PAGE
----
OAKLAND -- When the Warriors take the floor Monday night for Game 5 of the NBA Finals, they’ll do so with the lessons of Game 4 still etched on their minds.
The most lasting lesson is that sloppy defense will get them burned.
“We didn't give any kind of resistance in that first -- I'll call it first three minutes, where they just got real comfortable on our miscommunication,” Stephen Curry said Sunday. “We got separated from bodies a little too much and let them toe up on the 3-point line.
“And in that building especially, if you allow them to get that three-point game going early, they feed off of that energy.”
The Cavaliers, spurred by the home crowd at Quicken Loans Arena, shot 52.9 percent from the field, becoming the first team this postseason to shoot above 48 percent against the Warriors.
The Warriors were especially punished by Cleveland’s shooting beyond the arc. The Cavs dropped a Finals record 24 3-pointers -- accounting for 72 of their 137 points.
“Of those 24, I would say probably 10 of them were just mental breakdowns and giving them open looks,” Curry said. “And they're obviously great 3-point shooters. If you give them open looks, they're capable of making it, and they can make them in flurries.”
Among the 16 teams that entered the playoffs, the Warriors rank No. 1 in field-goal percentage defense, at 42.3. Their 3-point field-goal percentage defense, 33.5, is tops among all teams that advanced past the second round.
Yet the Cavs, aggressive from the start, scoring a Finals-record 49 points in the first quarter, including seven of the 24 triples, shot 53.3 percent from deep.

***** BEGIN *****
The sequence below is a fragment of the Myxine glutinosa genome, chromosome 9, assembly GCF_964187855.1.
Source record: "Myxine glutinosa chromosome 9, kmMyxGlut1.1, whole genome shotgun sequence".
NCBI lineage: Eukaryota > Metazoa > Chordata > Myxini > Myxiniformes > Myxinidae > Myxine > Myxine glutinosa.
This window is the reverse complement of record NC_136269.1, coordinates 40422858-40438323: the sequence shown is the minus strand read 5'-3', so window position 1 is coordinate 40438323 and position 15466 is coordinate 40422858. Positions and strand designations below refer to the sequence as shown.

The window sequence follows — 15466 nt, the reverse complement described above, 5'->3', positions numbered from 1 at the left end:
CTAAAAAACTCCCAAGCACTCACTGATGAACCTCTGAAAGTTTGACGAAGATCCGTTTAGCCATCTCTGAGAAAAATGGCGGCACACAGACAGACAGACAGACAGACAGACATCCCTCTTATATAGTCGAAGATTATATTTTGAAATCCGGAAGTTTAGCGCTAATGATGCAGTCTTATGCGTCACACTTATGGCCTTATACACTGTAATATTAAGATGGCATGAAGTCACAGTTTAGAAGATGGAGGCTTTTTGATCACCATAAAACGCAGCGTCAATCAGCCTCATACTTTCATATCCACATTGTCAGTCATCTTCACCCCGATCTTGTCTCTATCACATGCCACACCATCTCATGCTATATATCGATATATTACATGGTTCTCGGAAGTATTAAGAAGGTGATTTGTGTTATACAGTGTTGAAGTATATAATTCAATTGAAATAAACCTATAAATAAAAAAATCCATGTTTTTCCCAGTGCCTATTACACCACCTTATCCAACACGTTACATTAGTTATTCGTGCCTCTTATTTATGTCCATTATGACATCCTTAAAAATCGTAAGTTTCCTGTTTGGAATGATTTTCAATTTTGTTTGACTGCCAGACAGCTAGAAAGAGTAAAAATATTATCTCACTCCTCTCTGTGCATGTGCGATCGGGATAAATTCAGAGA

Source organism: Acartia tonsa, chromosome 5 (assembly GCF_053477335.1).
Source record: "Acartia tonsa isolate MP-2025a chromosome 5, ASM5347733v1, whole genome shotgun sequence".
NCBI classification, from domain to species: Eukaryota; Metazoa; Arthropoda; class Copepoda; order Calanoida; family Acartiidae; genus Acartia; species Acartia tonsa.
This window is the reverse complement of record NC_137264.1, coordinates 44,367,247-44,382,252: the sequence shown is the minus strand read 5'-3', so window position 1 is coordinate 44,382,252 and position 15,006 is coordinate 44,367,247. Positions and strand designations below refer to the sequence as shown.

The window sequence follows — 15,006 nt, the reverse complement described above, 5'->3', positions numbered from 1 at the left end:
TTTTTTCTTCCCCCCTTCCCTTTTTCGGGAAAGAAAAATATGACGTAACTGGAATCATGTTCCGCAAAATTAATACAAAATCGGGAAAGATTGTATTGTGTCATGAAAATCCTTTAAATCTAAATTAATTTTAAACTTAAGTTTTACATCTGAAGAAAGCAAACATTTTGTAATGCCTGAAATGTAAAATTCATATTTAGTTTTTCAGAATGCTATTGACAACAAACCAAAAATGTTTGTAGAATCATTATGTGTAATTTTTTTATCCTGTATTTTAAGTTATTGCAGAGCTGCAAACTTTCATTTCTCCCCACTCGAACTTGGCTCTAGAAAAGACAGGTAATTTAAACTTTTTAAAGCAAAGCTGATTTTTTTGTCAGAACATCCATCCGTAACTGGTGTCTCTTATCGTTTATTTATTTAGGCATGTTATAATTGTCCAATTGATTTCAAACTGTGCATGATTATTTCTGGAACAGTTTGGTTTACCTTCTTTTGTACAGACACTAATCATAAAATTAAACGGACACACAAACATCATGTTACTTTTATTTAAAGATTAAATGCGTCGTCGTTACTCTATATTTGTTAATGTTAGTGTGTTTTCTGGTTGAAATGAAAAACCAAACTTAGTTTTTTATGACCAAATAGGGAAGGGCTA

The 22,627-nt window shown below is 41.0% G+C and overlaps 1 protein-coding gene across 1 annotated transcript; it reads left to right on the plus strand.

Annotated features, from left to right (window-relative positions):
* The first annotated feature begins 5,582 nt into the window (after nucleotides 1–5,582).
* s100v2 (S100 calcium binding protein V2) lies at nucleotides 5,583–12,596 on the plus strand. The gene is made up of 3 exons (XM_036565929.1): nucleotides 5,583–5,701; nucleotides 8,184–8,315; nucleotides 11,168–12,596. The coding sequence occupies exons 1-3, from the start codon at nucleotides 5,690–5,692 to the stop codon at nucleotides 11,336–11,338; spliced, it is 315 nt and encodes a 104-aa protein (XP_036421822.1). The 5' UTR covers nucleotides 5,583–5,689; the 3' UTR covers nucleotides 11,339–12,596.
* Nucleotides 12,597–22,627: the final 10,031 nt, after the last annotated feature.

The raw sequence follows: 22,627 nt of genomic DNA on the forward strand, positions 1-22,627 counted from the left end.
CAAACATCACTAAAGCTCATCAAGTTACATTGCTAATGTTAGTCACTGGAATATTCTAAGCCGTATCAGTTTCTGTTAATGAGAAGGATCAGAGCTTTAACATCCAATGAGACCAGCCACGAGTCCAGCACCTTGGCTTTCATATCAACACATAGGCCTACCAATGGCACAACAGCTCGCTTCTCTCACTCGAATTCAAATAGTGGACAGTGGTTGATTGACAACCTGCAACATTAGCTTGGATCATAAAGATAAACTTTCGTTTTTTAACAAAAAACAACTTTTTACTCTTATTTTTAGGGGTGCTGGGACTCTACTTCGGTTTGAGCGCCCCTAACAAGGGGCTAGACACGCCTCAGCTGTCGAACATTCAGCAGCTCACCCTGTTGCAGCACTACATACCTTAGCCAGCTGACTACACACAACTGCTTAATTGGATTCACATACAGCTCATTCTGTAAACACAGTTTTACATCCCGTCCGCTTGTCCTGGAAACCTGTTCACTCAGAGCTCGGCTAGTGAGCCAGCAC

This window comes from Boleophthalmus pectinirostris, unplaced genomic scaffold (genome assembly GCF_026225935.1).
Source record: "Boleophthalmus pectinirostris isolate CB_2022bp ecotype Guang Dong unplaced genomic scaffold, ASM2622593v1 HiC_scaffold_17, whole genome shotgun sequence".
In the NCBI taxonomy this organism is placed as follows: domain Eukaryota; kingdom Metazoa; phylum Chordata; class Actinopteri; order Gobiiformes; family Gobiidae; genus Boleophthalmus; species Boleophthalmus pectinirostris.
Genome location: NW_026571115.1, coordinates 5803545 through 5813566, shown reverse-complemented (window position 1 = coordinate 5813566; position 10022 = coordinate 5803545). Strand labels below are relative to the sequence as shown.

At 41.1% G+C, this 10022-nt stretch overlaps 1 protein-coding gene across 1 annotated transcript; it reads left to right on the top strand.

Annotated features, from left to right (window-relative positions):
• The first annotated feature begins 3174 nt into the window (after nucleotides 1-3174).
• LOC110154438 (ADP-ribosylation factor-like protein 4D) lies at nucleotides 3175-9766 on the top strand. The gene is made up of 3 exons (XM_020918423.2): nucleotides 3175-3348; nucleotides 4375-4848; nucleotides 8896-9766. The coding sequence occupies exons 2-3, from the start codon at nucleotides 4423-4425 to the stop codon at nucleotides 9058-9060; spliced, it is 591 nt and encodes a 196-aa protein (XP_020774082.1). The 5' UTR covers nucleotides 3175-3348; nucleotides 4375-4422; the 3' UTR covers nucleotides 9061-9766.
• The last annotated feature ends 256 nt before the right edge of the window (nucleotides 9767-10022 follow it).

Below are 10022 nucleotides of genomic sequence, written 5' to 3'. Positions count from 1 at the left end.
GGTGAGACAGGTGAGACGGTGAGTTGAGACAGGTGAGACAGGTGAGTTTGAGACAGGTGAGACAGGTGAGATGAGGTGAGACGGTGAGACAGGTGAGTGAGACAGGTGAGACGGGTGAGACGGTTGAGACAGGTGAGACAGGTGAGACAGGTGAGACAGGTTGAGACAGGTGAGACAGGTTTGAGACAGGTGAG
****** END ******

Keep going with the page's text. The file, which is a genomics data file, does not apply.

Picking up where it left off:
“They didn't do it by luck,” Kevin Durant said.
“They can match the effort they gave,” Draymond Green said. “But if we raise our level of effort and intensity, they don't hit 24 3s. I definitely expect them to match that effort, but I expect ours to be a lot better.”
Part of that expectation may come from the change of venue. The Warriors have been more prone to slippage on the road than at Oracle Arena, where Game 5 will be played.
“I expect us to come out guns blazing,” Green said. “If you get punched in the face, you want to respond. We know what it takes to win a championship. We know what we have to do in order to win this game.”
If the Warriors know what will be required to succeed, it’s because they studied plenty of video over the weekend that illustrated their inattention to detail as well as Cleveland’s offensive tenacity and accuracy in Game 4.
Guards Kyrie Irving and JR Smith combined for 55 points, including making 12-of-21 from deep. Power forward Kevin Love had his best offensive game, scoring 23 points and draining 6-of-8 3-pointers.
“Some of it was their ball movement and their ability to break us down from the perimeter, and some of it was us just not being ready to play and not ready to rotate, not helping each other fully,” Klay Thompson said. “So give Cleveland credit for their offense. They were moving the ball really well and slicing us up.
“But on the other side of that, we kind of let them. Our intensity wasn't the same as it was in the first three games, so we'll get back to that tomorrow.”
The Cavs have improved, game by game, on offense. Desperate to avoid being swept, they were practically perfect in Game 4.
The Warriors, as they have all season, believe their defense is the key to their success. It feeds their transition offense while simultaneously frustrating opponents.
“It all starts on the ball,” coach Steve Kerr said. “If you get broken down at the point of attack, now you have to help and now the dominoes start falling and they're swinging the ball side to side, and they got shooters everywhere. So our on-ball defense has to be better, our pick-and-roll defense has to be better.
“We have to bring it. We got to go take this game and do it with efficiency and competitive defense and alertness and awareness for 48 minutes. We didn't have any of that in Game 4.”